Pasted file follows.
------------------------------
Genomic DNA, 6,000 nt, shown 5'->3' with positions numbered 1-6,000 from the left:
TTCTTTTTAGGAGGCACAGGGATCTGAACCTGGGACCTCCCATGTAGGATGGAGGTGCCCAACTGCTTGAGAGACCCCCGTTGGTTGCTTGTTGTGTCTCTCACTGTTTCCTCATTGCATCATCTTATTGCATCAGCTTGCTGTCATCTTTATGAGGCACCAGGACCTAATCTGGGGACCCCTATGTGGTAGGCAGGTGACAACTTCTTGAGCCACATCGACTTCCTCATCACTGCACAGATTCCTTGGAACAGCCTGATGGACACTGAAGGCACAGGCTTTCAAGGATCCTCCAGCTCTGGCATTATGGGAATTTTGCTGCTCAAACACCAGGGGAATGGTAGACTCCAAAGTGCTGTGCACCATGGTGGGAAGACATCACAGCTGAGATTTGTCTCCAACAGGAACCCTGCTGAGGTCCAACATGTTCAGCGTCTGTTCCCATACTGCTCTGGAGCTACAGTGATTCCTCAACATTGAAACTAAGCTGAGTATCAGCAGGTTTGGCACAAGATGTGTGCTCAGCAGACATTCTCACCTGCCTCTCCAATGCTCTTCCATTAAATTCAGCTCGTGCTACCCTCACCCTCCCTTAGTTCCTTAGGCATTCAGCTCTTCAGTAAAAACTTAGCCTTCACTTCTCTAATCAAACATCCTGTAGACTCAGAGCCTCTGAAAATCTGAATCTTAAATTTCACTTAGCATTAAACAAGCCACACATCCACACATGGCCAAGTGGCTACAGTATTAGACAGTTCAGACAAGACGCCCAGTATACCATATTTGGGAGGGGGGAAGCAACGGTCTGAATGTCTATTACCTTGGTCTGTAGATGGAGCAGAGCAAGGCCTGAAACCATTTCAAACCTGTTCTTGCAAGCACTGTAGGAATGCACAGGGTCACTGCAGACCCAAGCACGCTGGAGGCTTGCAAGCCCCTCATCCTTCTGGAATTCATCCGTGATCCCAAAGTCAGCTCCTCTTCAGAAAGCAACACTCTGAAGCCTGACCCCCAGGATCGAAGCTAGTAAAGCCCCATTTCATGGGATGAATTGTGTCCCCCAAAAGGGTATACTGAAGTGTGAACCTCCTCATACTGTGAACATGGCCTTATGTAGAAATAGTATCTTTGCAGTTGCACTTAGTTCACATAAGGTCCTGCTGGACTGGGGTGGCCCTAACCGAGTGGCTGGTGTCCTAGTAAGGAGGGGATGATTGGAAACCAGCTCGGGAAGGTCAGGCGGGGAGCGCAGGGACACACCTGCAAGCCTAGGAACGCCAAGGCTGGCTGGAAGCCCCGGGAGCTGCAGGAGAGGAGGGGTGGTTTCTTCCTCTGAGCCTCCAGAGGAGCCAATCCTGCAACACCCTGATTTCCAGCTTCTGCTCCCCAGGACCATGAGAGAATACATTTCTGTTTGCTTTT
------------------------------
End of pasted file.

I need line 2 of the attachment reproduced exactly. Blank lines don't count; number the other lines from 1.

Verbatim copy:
TTCTTTTTAGGAGGCACAGGGATCTGAACCTGGGACCTCCCATGTAGGATGGAGGTGCCCAACTGCTTGAGAGACCCCCGTTGGTTGCTTGTTGTGTCTCTCACTGTTTCCTCATTGCATCATCTTATTGCATCAGCTTGCTGTCATCTTTATGAGGCACCAGGACCTAATCTGGGGACCCCTATGTGGTAGGCAGGTGACAACTTCTTGAGCCACATCGACTTCCTCATCACTGCACAGATTCCTTGGAACAGCCTGATGGACACTGAAGGCACAGGCTTTCAAGGATCCTCCAGCTCTGGCATTATGGGAATTTTGCTGCTCAAACACCAGGGGAATGGTAGACTCCAAAGTGCTGTGCACCATGGTGGGAAGACATCACAGCTGAGATTTGTCTCCAACAGGAACCCTGCTGAGGTCCAACATGTTCAGCGTCTGTTCCCATACTGCTCTGGAGCTACAGTGATTCCTCAACATTGAAACTAAGCTGAGTATCAGCAGGTTTGGCACAAGATGTGTGCTCAGCAGACATTCTCACCTGCCTCTCCAATGCTCTTCCATTAAATTCAGCTCGTGCTACCCTCACCCTCCCTTAGTTCCTTAGGCATTCAGCTCTTCAGTAAAAACTTAGCCTTCACTTCTCTAATCAAACATCCTGTAGACTCAGAGCCTCTGAAAATCTGAATCTTAAATTTCACTTAGCATTAAACAAGCCACACATCCACACATGGCCAAGTGGCTACAGTATTAGACAGTTCAGACAAGACGCCCAGTATACCATATTTGGGAGGGGGGAAGCAACGGTCTGAATGTCTATTACCTTGGTCTGTAGATGGAGCAGAGCAAGGCCTGAAACCATTTCAAACCTGTTCTTGCAAGCACTGTAGGAATGCACAGGGTCACTGCAGACCCAAGCACGCTGGAGGCTTGCAAGCCCCTCATCCTTCTGGAATTCATCCGTGATCCCAAAGTCAGCTCCTCTTCAGAAAGCAACACTCTGAAGCCTGACCCCCAGGATCGAAGCTAGTAAAGCCCCATTTCATGGGATGAATTGTGTCCCCCAAAAGGGTATACTGAAGTGTGAACCTCCTCATACTGTGAACATGGCCTTATGTAGAAATAGTATCTTTGCAGTTGCACTTAGTTCACATAAGGTCCTGCTGGACTGGGGTGGCCCTAACCGAGTGGCTGGTGTCCTAGTAAGGAGGGGATGATTGGAAACCAGCTCGGGAAGGTCAGGCGGGGAGCGCAGGGACACACCTGCAAGCCTAGGAACGCCAAGGCTGGCTGGAAGCCCCGGGAGCTGCAGGAGAGGAGGGGTGGTTTCTTCCTCTGAGCCTCCAGAGGAGCCAATCCTGCAACACCCTGATTTCCAGCTTCTGCTCCCCAGGACCATGAGAGAATACATTTCTGTTTGCTTTT